What Your Doctor is Doing While You’re Sitting in the Waiting Room

Actors and actresses with accents that are part of their persona, such as those from England, Germany, or the American South, often have to work with voice coaches to keep from slipping into mainstream American English (whatever that might be). Even the accents of people who learned English as a second language eventually become homogenized if they live among the general population long enough. Apparently, it is very difficult to keep one’s accent with two exceptions: if the person lives in an enclave with others who have the same accent or . . .  the person is a doctor who has been in this country for more than two decades.

My 94-year-old father was recently hospitalized for cardiac problems and a touch of pneumonia. Before he was released, his doctor (who was not born in this country, did not go to medical school here, but has practiced here for more than twenty years) called me to explain the new medications he was prescribing. His accent was so thick, I had to make the guy repeat his instructions ad nauseum and spell the names of the drugs so I could get them right. I did fine until he started talking about hisspern. He kept saying that my dad already took hisspern, but that now he was supposed to cut that down to a quarter of a tablet. Hmm. Hisspern? That drug was not one my dad was taking. Then I remembered that he did take aspirin. So I asked, “Do you mean aspirin?” The doctor got testy, and said, “Hisspern! Hisspern!”

The nurse took the phone from him then, told me she’d give me a printout of the new drug regimen, and hung up. Later, when I checked the list, it was right there: aspririn — 81 mg.

This doctor often has his patients wait for several hours (even his almost-centenarians) before he sees them. Well, now I know why he makes them wait so long — he’s out taking voice lessons to make sure he remains un-understandable. (I won’t even mention his handwriting. Yikes.)

9 Responses to “What Your Doctor is Doing While You’re Sitting in the Waiting Room”

  1. Joylene Butler (@cluculzwriter) Says:

    Too funny.

    I recently went to the hairdressers and asked for some dark streaks on the top of my head to blend with my gray. She dyed my hair dark brown and put in blond streaks. I was so dumbfounded I paid. I should have noticed something strange when she brought out two small dishes of goop. I actually asked why 2? She said something I didn’t quite get.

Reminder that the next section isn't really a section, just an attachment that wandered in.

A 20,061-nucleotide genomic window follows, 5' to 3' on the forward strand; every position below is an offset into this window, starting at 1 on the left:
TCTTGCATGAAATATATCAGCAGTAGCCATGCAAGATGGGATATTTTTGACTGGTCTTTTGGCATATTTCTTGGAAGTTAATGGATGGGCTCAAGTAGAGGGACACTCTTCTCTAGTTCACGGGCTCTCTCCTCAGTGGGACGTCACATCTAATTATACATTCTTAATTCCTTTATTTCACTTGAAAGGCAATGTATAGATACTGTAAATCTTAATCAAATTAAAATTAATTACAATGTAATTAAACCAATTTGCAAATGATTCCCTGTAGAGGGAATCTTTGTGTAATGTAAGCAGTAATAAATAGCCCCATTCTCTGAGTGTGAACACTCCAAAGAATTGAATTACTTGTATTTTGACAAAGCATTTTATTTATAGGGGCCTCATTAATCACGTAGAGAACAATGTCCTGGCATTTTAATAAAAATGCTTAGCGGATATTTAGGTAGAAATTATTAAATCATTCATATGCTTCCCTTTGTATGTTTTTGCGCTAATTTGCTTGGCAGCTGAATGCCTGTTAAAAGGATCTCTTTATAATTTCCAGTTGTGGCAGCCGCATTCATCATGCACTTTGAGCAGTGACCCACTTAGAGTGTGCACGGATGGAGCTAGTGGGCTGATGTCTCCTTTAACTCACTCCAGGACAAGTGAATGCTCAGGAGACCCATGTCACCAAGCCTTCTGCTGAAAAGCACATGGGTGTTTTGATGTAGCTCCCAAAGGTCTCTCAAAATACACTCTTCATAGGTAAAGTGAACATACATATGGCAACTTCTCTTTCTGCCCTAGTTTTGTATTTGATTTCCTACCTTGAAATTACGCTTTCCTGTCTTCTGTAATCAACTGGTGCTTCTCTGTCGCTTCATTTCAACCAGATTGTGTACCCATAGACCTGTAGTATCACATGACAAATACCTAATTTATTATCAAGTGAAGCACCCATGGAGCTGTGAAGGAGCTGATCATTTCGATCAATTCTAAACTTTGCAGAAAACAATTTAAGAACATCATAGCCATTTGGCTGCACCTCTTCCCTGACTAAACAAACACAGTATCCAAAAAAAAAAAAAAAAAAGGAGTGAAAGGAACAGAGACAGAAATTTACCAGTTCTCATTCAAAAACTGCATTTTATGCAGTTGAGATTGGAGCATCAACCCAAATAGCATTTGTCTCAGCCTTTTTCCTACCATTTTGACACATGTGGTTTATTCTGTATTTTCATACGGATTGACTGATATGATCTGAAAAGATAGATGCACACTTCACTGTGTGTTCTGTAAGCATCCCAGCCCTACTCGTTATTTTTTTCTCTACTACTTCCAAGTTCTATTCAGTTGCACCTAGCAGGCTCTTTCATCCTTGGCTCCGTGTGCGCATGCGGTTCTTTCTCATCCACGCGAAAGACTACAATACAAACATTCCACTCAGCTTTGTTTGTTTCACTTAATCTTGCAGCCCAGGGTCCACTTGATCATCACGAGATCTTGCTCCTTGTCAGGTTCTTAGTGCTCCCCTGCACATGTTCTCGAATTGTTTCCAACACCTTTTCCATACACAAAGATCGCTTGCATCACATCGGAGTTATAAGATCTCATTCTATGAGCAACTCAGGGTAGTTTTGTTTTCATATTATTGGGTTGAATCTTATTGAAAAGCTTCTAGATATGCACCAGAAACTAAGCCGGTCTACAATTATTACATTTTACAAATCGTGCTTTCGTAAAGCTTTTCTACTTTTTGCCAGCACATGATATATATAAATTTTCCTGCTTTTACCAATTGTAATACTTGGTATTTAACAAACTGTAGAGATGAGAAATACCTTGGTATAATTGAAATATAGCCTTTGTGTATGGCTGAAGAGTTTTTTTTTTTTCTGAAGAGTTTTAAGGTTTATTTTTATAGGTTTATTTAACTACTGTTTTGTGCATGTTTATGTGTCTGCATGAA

• Pat Bertram Says:

      Some friends tried to get me to color out my gray, but now I’m glad I didn’t give in. Yikes. What are you going to do? Just wait till it grows out?

      • Joylene Butler (@cluculzwriter) Says:

        I’ll start over. I’ll have a few streaks put in every month to hide the streak of white/gray on the top of my head until the line disappears. I must admit though, colouring my hair made it silky again, and the cut she gave was one of the best I’ve ever had. I guess the point is, there’s always something good in every bad situation.

  2. Sherrie Hansen Says:

    Yikes is right.

  3. Cheryl Haynes Says:

    Amen! They should know how to say Aspirin after that long.

  4. ~Sia McKye~ Says:

    This made me laugh–oh, not the subject matter but the way you handled it.

    I don’t usually have problems understanding accents. I’ve always been fascinated by beauty them, it’s kind of like music, you tune your ear to the cadence.

    But when it comes to medical things, the medical language is already a “foreign” language and you add an accent that can be frustrating. We do have so many foreign doctors practicing here in the US. The nurses generally know exactly what their doctors are saying. Ask for the nurse.

    Smart to get a drug print out too–even if your doctor speaks perfect, unaccented English.

  5. knightofswords Says:

    That doc needs one of those little translator gizmos tourists often carry around.


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